Relationships: For every action….

I’ve been under the weather this month and have been unable to blog as I had planned.  But, the following is a guest blog written by my wonderful husband.

Today, I want to look at relationships in the context of Newtonian physics.  It’s not a perfect parallel, but the simile should suffice.  In Newton’s third law it is stated “For every action, there is an equal and opposite reaction.”  What does that mean?  Well, let’s look at some examples:

When you sit in a chair (a good sturdy one!), do you fall to the ground?  No.  Why? Because your gravitational force downward on the chair is opposed by an equal and opposite force upward on you.  Another example…when you drive and your car wheels push backward on the road, the road pushes forward on your car tires, propelling the car forward.   And yet again…imagine a firefly happily flying toward that car and SPLAT!   It hit the windshield.  Now, without going into too much physics here, in the interaction between the car and the firefly there are two forces acting in opposite directions of one another, the car hitting the firefly and the firefly hitting the car. (The poor outcome for the firefly has everything to do with the comparative difference in the size of the two interacting objects.

So what does this have to do with relationships?  Just this:

How many times have you said or done something to your spouse, child, parent, or friend, only to have them suddenly respond in a surprisingly angry and sometimes mean way?  You wonder to yourself, “Where, on earth, did that come from?”  Well, just like in Newtonian physics, “For every action, there is an equal and opposite reaction.”  So, you are thinking to yourself, “In no way, was the reaction I got equal to what I did!”  Well…when this happens, just remember that we each approach relationships with different baggage.  Some people are able to carry that baggage in a purse or hand bag.  Others have to use a backpack.  Still others must utilize the whole trunk of a car, while others still have to have a U-Haul or even an 18-wheeler.  The size of our baggage to a large degree determines the perceived size of oncoming traffic.  On-coming traffic is usually perceived as even bigger than us.  So even though that little word or comment that we throw at someone else, to us seems like just a pedestrian, to the person at which we threw it , it may seem like a Mack truck.  And the reaction will be in kind. So, always remember, “For every action, there is an equal and opposite reaction” as determined by the recipient of our words.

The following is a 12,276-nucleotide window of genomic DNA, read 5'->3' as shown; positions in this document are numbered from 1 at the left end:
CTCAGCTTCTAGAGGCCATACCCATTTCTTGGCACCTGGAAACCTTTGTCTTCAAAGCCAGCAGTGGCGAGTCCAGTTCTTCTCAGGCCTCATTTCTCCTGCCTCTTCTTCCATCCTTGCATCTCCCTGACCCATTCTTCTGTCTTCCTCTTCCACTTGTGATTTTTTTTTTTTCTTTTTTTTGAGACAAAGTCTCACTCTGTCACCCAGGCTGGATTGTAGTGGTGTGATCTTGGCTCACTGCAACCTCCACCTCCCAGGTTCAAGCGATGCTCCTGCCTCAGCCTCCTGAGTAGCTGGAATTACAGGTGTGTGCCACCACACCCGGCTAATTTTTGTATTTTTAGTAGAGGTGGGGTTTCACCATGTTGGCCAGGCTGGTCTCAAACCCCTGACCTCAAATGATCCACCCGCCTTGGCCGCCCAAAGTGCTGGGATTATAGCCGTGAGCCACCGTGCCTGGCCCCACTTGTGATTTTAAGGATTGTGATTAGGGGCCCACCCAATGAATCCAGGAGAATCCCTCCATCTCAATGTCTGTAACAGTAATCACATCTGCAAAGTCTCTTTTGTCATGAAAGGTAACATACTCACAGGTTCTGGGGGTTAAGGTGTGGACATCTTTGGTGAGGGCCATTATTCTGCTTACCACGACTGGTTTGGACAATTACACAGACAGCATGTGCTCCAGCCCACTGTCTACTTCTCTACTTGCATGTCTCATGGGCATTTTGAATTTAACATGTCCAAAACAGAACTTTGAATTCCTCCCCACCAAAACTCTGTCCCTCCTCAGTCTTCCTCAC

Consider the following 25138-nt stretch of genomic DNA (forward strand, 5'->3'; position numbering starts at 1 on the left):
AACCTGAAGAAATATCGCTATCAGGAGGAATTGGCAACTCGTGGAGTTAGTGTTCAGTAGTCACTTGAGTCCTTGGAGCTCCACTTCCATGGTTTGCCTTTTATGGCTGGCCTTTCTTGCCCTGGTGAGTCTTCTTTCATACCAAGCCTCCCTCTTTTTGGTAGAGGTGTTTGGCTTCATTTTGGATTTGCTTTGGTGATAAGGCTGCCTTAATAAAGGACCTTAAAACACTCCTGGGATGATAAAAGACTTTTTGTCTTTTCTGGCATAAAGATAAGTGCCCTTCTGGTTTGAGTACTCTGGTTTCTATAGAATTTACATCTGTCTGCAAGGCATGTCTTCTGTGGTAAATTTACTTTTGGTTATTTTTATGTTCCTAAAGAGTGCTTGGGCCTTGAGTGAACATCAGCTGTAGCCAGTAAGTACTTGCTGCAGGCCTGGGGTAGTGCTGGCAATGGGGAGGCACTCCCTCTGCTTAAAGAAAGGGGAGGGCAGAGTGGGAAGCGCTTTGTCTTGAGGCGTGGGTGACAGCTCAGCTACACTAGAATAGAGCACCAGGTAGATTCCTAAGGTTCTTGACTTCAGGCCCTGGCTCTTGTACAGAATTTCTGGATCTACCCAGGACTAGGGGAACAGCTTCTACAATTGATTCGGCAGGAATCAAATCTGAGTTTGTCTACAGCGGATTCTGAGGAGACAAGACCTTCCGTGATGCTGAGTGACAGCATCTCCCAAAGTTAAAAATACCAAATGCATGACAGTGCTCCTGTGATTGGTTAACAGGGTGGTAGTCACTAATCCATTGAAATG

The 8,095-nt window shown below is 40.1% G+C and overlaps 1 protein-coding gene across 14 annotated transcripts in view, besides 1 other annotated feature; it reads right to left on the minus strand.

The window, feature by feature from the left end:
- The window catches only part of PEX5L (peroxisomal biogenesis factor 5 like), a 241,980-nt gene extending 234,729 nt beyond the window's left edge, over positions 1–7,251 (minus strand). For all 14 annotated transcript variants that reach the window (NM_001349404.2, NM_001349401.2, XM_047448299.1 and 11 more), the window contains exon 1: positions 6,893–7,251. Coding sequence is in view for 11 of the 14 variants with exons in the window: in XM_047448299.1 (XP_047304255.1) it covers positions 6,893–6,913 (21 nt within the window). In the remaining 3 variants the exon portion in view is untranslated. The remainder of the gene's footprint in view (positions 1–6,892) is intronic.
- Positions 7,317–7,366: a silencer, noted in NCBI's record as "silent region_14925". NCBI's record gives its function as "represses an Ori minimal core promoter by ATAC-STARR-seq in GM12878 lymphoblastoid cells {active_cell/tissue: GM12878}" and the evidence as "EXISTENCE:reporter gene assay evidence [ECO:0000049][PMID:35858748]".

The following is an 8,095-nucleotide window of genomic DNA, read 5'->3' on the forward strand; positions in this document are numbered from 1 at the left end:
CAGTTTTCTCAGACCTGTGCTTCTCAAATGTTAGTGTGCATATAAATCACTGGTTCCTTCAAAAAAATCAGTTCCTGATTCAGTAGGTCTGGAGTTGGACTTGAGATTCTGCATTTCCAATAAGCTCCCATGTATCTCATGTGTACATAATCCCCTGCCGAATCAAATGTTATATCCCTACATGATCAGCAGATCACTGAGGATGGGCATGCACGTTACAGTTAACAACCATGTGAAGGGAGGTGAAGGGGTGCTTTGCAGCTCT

The more you lovingly search out, unpack and investigate the backpack, trunk or trailer of that person, the more they may decide that they can throw away.  Maybe you can reduce their baggage down to only that camera, to capture all the wonderful memories you’re making together!

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